Portable generators may come in handy during long-term power outages. The growing popularity of portable electric generators has resulted in millions being placed in homes and small businesses across the nation. However, recent studies show that an overwhelming percentage may be installed incorrectly. As part of the “Teach Learn Care” TLC campaign, Safe Electricity urges consumers to understand the proper safety steps that must be taken.
“A qualified vendor or electrical professional should be consulted to determine the best equipment for your situation or needs,” advises Mike Ashenfelter, electrical inspector and member of the Safe Electricity advisory team. “A reliable vendor will know existing safety codes and your utility’s safety requirements. If installed and operated correctly, use of a standby or portable electric generators poses little danger, but improper installation or use could be deadly.”
Properly connecting the generator into the system is a critical step for safe and effective use. A licensed professional should install a permanent, standby electric generator and can help with proper equipment for safely using a portable generator.
Have a qualified electrician install a transfer switch. The transfer switch breaks the path of electricity between the power lines and your main electrical panel. This is the best way to protect you, your neighbors and repair crews from ‘back feed.’ Back feed occurs when an improperly connected generator begins feeding electricity “back” through the power lines. It is your responsibility to take necessary steps to prevent the injury of anyone near lines, especially crews working to restore power.
“Safety for the operators and users of a generating system in the home and utility crews cannot be over-emphasized,” says Ashenfelter.
Some homeowners choose smaller, portable generators to power essential electrical equipment during outages. Safe Electricity offers these tips for the safe operation and use of portable generators:
- Read and follow all manufacturer operating instructions to properly ground the generator. Be sure you understand them before hooking up the generator.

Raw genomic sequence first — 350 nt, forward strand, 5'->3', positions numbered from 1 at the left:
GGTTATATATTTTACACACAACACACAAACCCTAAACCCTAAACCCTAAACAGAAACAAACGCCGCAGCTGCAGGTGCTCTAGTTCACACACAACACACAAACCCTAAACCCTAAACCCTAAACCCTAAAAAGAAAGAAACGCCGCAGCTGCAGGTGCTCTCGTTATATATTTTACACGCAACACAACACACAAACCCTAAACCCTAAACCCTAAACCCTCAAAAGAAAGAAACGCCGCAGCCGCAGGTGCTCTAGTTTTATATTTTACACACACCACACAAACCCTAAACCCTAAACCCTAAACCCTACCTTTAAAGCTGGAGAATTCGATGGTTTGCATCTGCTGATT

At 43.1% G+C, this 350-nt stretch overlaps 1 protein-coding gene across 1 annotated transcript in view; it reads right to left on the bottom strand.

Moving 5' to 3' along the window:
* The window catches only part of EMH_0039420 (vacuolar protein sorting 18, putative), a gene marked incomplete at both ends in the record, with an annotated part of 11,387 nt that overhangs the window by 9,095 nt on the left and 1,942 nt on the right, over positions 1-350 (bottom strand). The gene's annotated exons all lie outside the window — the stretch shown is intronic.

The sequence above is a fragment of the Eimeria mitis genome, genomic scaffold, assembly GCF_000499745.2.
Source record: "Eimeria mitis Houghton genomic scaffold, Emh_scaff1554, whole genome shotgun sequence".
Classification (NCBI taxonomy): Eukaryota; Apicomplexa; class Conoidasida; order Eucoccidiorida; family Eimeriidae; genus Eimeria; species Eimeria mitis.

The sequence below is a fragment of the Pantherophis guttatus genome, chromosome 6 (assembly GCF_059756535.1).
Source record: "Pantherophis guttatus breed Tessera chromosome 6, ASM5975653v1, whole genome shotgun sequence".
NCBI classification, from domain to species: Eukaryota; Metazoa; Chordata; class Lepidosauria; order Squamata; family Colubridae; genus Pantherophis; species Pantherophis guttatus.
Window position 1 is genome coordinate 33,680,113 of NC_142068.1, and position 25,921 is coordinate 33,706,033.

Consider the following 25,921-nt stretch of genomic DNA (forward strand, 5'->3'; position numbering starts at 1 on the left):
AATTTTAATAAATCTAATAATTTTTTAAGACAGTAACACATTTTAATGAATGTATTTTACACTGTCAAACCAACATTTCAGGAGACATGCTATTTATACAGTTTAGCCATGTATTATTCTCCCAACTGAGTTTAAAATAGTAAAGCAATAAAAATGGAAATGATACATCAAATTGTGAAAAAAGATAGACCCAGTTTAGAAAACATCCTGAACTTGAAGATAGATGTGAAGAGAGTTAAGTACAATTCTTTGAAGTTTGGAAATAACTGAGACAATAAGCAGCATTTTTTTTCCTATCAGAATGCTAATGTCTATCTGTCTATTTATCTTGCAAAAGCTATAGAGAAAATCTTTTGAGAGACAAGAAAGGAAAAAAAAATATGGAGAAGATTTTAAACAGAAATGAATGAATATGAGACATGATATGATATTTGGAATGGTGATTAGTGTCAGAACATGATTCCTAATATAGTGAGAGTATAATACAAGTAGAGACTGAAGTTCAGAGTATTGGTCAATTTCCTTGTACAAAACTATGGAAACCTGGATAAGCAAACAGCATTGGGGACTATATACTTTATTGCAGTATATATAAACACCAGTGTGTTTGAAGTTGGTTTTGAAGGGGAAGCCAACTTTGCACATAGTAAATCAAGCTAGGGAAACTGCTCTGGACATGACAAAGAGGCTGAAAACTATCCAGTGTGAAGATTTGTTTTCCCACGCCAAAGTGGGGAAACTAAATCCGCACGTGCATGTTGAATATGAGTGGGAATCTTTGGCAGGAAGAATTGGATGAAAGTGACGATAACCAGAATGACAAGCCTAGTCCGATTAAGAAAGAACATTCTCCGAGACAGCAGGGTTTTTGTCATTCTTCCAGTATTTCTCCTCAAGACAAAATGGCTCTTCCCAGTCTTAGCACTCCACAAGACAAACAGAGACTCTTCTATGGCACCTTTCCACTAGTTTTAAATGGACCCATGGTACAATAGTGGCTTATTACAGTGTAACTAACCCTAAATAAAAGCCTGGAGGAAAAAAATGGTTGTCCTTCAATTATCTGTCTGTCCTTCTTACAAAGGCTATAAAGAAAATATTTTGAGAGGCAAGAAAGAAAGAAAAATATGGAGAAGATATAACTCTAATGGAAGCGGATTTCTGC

- Maintain adequate ventilation. Generators emit carbon monoxide. It is against fire code to operate a generator in your home, garage or other enclosed building. Place it in a dry location outdoors.
- Never plug a portable electric generator into a wall outlet or connect directly to a home’s wiring. This can energize utility power lines and injure you or others working nearby. Electrical back feed can also damage the generator and home electrical equipment.
- Turn off the generator and allow cooling before refueling. Gasoline and its vapors may ignite if they come in contact with hot components or an electrical spark. Store fuel in a properly designed container in a secure location away from the generator or other fuel-burning appliances, such as water heaters. Always have a fully charged, approved fire extinguisher located nearby.
- Protect your appliances. Turn off or disconnect all appliances and lights before you begin operating the portable generator. Once the generator is running, turn your appliances and lights on one at a time to avoid overloading the unit. Remember, generators are for temporary usage, prioritize your needs.
- Generators pose electrical risks especially when operated in wet conditions. Use a generator only when necessary when the weather creates wet or moist conditions. Protect the generator by operating it under an open, canopy-like structure on a dry surface where water cannot form puddles or drain under it. Always ensure that your hands are dry before touching the generator.
- Keep children and pets away from portable generators at all times. Many generator components are hot enough to burn you during operation.
- Use proper extension cords. Use only safety-tested, shop-type electrical cords designed and rated for heavier, outdoor use to connect appliances. Many generators are equipped with twist-lock connects to reduce the chance of accidental disconnections due to vibrations.
- Shut down the generator properly. Before shutting down a generator, turn off and unplug all appliances and equipment being powered by the generator.
- Remember maintenance between uses. It’s important to drain the gasoline from the generator while it is being stored. It’s also a good idea to inspect the fuel and oil filters, spark plug, oil level and fuel quality and start the generator on a regular basis before an emergency situation happens.
Safe Electricity suggests that these safety guidelines and basic operating instructions be posted in the home and with the generator.